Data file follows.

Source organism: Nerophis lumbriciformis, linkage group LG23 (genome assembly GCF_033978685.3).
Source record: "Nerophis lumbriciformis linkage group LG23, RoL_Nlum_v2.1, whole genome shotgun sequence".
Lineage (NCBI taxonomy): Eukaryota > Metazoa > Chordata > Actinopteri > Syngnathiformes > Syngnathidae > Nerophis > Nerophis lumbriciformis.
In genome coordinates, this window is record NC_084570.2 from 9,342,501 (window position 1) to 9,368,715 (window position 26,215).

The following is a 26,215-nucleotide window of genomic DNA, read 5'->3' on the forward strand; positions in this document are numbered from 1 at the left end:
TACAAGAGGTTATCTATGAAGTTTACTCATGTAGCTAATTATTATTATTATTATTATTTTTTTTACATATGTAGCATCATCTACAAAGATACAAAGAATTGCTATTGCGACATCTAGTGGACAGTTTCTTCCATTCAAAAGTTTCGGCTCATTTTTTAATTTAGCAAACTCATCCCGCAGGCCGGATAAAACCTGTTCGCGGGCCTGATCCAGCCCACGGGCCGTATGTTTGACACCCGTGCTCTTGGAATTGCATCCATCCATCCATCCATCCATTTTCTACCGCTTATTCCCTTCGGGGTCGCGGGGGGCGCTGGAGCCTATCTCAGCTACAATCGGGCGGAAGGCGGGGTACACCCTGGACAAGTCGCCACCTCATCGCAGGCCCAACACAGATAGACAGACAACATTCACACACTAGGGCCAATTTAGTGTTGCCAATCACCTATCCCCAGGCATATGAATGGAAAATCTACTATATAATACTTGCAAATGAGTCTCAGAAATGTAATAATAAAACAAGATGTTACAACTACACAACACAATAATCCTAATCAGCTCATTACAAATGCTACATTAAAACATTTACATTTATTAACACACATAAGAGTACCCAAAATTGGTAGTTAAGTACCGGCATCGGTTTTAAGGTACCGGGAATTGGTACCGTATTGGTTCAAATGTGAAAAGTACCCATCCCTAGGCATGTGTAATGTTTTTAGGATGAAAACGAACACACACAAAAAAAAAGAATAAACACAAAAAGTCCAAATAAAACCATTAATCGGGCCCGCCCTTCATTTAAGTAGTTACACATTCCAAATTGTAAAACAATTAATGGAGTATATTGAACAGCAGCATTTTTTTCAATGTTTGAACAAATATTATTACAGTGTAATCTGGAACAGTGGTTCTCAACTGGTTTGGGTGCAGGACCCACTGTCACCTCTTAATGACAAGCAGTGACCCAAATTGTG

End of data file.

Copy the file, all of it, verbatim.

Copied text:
Source organism: Nerophis lumbriciformis, linkage group LG23 (genome assembly GCF_033978685.3).
Source record: "Nerophis lumbriciformis linkage group LG23, RoL_Nlum_v2.1, whole genome shotgun sequence".
Lineage (NCBI taxonomy): Eukaryota > Metazoa > Chordata > Actinopteri > Syngnathiformes > Syngnathidae > Nerophis > Nerophis lumbriciformis.
In genome coordinates, this window is record NC_084570.2 from 9,342,501 (window position 1) to 9,368,715 (window position 26,215).

The following is a 26,215-nucleotide window of genomic DNA, read 5'->3' on the forward strand; positions in this document are numbered from 1 at the left end:
TACAAGAGGTTATCTATGAAGTTTACTCATGTAGCTAATTATTATTATTATTATTATTTTTTTTACATATGTAGCATCATCTACAAAGATACAAAGAATTGCTATTGCGACATCTAGTGGACAGTTTCTTCCATTCAAAAGTTTCGGCTCATTTTTTAATTTAGCAAACTCATCCCGCAGGCCGGATAAAACCTGTTCGCGGGCCTGATCCAGCCCACGGGCCGTATGTTTGACACCCGTGCTCTTGGAATTGCATCCATCCATCCATCCATCCATTTTCTACCGCTTATTCCCTTCGGGGTCGCGGGGGGCGCTGGAGCCTATCTCAGCTACAATCGGGCGGAAGGCGGGGTACACCCTGGACAAGTCGCCACCTCATCGCAGGCCCAACACAGATAGACAGACAACATTCACACACTAGGGCCAATTTAGTGTTGCCAATCACCTATCCCCAGGCATATGAATGGAAAATCTACTATATAATACTTGCAAATGAGTCTCAGAAATGTAATAATAAAACAAGATGTTACAACTACACAACACAATAATCCTAATCAGCTCATTACAAATGCTACATTAAAACATTTACATTTATTAACACACATAAGAGTACCCAAAATTGGTAGTTAAGTACCGGCATCGGTTTTAAGGTACCGGGAATTGGTACCGTATTGGTTCAAATGTGAAAAGTACCCATCCCTAGGCATGTGTAATGTTTTTAGGATGAAAACGAACACACACAAAAAAAAAGAATAAACACAAAAAGTCCAAATAAAACCATTAATCGGGCCCGCCCTTCATTTAAGTAGTTACACATTCCAAATTGTAAAACAATTAATGGAGTATATTGAACAGCAGCATTTTTTTCAATGTTTGAACAAATATTATTACAGTGTAATCTGGAACAGTGGTTCTCAACTGGTTTGGGTGCAGGACCCACTGTCACCTCTTAATGACAAGCAGTGACCCAAATTGTG